Gill Tudor / IAEA via Wikimedia Commons

Treated Fukushima nuclear wastewater soon to be released in the Pacific – SMC Briefing

Japan has begun tests of new facilities designed to discharge treated nuclear wastewater into the sea.

The water has been used to cool the melted reactor of the Fukushima Daiichi nuclear power plant, but after filling more than 1000 tanks, storage is expected to reach capacity early next year. Japan has treated the water to the point where officials say it is no longer harmful, and now intend to dilute and release it into the Pacific Ocean.

The NZ SMC led a global media briefing with three experts:

  • Dr David Krofcheck is a senior lecturer in physics at the University of Auckland in New Zealand. His research specialises in nuclear physics and natural radiation from the environment.
  • Associate Professor Tony Hooker is at the School of Physics, Chemistry and Earth Sciences of Adelaide University in Australia. He is the Immediate Past President of the Australasian Radiation Protection Society. He provides expert advice to government, industry and the public regarding the health effects of radiation, and sits on the Pacific Island Forum’s independent panel of global experts on nuclear issues.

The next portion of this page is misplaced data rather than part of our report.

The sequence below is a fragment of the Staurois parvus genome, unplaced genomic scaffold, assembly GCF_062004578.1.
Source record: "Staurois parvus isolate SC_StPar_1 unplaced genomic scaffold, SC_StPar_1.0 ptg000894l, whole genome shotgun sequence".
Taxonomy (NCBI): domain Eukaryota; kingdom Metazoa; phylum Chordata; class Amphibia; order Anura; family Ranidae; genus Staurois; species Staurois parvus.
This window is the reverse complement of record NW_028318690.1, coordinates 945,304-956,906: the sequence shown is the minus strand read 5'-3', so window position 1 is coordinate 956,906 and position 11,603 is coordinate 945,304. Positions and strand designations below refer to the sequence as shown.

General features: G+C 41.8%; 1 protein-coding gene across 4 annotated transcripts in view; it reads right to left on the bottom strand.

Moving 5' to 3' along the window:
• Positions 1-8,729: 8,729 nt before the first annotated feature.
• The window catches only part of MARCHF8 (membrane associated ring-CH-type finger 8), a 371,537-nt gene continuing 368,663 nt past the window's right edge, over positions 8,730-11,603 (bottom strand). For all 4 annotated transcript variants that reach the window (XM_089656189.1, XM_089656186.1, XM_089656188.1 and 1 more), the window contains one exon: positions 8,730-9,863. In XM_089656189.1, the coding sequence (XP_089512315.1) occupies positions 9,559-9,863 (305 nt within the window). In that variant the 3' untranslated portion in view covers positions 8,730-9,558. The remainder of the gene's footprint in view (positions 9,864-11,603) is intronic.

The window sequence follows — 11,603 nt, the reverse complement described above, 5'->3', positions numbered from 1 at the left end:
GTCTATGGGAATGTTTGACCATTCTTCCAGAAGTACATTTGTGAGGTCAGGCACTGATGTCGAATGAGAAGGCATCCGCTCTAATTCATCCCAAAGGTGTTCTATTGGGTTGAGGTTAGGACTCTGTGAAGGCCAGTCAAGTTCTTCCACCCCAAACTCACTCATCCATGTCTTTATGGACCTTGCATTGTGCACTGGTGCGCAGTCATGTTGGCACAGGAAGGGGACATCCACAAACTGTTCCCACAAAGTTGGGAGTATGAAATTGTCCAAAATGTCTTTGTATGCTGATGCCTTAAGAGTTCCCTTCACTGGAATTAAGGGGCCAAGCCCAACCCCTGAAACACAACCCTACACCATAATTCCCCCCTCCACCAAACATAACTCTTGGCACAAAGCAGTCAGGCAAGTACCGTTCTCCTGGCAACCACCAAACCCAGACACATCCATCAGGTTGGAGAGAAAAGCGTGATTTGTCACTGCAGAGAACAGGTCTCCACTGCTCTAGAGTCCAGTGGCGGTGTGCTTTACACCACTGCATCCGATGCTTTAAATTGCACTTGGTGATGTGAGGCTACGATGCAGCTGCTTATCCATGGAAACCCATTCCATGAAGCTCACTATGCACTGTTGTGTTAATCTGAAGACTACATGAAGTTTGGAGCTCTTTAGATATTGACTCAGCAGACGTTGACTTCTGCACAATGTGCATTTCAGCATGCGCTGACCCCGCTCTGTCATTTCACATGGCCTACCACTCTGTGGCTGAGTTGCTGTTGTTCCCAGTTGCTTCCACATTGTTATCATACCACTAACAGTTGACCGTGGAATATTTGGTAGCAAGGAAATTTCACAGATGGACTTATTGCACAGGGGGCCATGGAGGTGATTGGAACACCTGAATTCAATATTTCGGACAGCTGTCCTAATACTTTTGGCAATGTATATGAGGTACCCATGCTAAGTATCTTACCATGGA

• Professor Chau-Ron Wu is a Research Fellow at the Research Center for Environmental Changes in Academia Sinica, Taiwan. His primary research focuses on developing models to analyze ocean circulation in the North Pacific region.

A recording of the briefing is available below: